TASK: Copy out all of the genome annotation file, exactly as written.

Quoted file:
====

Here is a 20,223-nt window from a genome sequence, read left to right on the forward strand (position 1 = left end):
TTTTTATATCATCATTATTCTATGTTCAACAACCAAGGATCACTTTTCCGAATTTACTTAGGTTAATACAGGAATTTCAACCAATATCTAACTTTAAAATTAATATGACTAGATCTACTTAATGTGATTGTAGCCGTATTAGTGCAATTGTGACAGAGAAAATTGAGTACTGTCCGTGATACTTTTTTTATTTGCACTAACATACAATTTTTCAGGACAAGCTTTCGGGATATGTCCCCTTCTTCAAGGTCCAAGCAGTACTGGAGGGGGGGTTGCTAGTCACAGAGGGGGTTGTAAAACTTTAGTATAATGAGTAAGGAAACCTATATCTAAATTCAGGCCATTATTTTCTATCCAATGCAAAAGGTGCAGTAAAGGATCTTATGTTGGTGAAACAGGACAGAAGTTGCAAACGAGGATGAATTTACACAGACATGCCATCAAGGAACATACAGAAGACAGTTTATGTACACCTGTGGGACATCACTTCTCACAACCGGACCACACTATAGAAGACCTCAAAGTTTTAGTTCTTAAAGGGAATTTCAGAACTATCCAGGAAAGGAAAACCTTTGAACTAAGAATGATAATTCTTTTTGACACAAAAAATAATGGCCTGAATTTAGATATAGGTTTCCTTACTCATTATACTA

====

Here is a 20,223-nt window from a genome sequence, read left to right on the forward strand (position 1 = left end):
TTTTTATATCATCATTATTCTATGTTCAACAACCAAGGATCACTTTTCCGAATTTACTTAGGTTAATACAGGAATTTCAACCAATATCTAACTTTAAAATTAATATGACTAGATCTACTTAATGTGATTGTAGCCGTATTAGTGCAATTGTGACAGAGAAAATTGAGTACTGTCCGTGATACTTTTTTTATTTGCACTAACATACAATTTTTCAGGACAAGCTTTCGGGATATGTCCCCTTCTTCAAGGTCCAAGCAGTACTGGAGGGGGGGTTGCTAGTCACAGAGGGGGTTGTAAAACTTTAGTATAATGAGTAAGGAAACCTATATCTAAATTCAGGCCATTATTTTCTATCCAATGCAAAAGGTGCAGTAAAGGATCTTATGTTGGTGAAACAGGACAGAAGTTGCAAACGAGGATGAATTTACACAGACATGCCATCAAGGAACATACAGAAGACAGTTTATGTACACCTGTGGGACATCACTTCTCACAACCGGACCACACTATAGAAGACCTCAAAGTTTTAGTTCTTAAAGGGAATTTCAGAACTATCCAGGAAAGGAAAACCTTTGAACTAAGAATGATAATTCTTTTTGACACAAAAAATAATGGCCTGAATTTAGATATAGGTTTCCTTACTCATTATACTA